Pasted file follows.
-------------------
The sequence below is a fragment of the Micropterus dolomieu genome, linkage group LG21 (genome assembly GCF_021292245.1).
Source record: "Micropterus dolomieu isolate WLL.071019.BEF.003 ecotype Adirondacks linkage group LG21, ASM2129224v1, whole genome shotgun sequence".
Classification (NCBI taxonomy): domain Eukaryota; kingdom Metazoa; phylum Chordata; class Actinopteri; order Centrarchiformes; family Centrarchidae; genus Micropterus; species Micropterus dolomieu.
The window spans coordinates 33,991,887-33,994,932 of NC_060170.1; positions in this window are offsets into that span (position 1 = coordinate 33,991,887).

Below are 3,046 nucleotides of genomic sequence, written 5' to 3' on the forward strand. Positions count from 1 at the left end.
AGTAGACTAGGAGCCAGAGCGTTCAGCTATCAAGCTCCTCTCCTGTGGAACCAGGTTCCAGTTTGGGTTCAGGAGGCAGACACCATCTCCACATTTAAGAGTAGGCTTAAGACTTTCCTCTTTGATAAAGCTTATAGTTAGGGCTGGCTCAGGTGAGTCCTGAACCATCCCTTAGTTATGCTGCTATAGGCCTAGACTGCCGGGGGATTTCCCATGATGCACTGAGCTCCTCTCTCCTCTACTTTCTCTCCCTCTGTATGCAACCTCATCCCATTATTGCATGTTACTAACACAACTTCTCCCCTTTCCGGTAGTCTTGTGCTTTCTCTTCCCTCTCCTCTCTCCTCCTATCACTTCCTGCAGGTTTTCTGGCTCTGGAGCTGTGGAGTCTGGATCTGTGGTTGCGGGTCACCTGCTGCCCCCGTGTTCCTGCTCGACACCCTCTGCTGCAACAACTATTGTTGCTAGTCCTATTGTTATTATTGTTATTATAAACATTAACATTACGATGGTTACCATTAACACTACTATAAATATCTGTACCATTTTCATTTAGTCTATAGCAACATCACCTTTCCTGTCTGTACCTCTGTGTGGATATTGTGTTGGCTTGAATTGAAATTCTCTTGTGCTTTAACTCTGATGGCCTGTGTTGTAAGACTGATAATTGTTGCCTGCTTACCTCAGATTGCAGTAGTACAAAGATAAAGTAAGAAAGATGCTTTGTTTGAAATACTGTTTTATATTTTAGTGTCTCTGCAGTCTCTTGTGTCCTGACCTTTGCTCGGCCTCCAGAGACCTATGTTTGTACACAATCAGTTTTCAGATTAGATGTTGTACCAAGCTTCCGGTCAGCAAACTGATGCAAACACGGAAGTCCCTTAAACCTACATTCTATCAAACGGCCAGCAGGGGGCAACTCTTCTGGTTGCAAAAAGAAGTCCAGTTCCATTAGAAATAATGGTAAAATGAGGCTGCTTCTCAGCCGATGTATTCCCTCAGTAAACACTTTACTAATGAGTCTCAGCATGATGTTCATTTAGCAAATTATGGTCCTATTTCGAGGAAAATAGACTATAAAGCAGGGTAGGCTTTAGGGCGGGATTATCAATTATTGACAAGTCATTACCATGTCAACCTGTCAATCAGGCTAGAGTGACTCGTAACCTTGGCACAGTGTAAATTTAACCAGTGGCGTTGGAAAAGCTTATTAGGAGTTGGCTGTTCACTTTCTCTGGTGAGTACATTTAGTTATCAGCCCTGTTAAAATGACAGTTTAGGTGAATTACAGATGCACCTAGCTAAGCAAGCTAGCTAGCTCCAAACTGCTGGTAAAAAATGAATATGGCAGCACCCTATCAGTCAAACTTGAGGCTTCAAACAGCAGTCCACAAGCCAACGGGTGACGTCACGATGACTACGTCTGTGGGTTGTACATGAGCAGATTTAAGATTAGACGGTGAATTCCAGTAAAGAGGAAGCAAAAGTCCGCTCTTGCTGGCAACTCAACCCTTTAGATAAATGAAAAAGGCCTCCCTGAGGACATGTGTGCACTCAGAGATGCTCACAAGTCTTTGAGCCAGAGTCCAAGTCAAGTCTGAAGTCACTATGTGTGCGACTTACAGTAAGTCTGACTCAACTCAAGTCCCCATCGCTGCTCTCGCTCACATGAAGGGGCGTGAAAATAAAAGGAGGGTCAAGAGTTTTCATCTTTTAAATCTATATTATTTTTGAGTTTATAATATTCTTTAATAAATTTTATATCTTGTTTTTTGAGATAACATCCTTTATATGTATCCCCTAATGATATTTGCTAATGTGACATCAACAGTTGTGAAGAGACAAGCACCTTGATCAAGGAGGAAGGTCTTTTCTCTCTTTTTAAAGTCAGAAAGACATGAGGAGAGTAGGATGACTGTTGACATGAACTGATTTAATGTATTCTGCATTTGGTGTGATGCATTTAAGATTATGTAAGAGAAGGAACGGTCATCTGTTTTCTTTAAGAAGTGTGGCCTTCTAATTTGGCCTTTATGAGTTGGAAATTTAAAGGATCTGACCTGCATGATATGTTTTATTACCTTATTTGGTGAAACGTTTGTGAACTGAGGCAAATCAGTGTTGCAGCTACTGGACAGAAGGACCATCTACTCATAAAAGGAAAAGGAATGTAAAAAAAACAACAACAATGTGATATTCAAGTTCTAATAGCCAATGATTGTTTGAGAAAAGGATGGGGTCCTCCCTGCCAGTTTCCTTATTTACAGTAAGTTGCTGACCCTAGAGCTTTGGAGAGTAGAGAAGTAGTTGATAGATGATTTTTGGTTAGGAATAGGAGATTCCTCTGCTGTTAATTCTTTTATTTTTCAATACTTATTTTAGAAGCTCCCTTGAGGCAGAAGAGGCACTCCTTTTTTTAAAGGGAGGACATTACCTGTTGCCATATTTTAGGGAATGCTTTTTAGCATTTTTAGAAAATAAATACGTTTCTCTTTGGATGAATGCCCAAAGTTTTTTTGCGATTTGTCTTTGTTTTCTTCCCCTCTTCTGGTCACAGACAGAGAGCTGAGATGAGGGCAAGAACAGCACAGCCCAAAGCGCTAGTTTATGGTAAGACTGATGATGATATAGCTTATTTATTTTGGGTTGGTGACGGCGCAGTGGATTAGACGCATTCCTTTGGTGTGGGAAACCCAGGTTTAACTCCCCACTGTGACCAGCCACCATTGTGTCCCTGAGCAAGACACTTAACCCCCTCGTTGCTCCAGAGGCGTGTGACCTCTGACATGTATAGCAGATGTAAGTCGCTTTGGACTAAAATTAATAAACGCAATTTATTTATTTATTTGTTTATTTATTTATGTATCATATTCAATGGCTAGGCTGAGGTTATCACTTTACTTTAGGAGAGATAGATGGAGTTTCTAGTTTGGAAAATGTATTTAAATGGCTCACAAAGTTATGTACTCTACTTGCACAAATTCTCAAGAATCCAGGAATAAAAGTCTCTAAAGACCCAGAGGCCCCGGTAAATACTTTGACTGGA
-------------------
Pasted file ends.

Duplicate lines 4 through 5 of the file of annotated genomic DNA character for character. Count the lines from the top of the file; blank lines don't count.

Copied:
The window spans coordinates 33,991,887-33,994,932 of NC_060170.1; positions in this window are offsets into that span (position 1 = coordinate 33,991,887).

Below are 3,046 nucleotides of genomic sequence, written 5' to 3' on the forward strand. Positions count from 1 at the left end.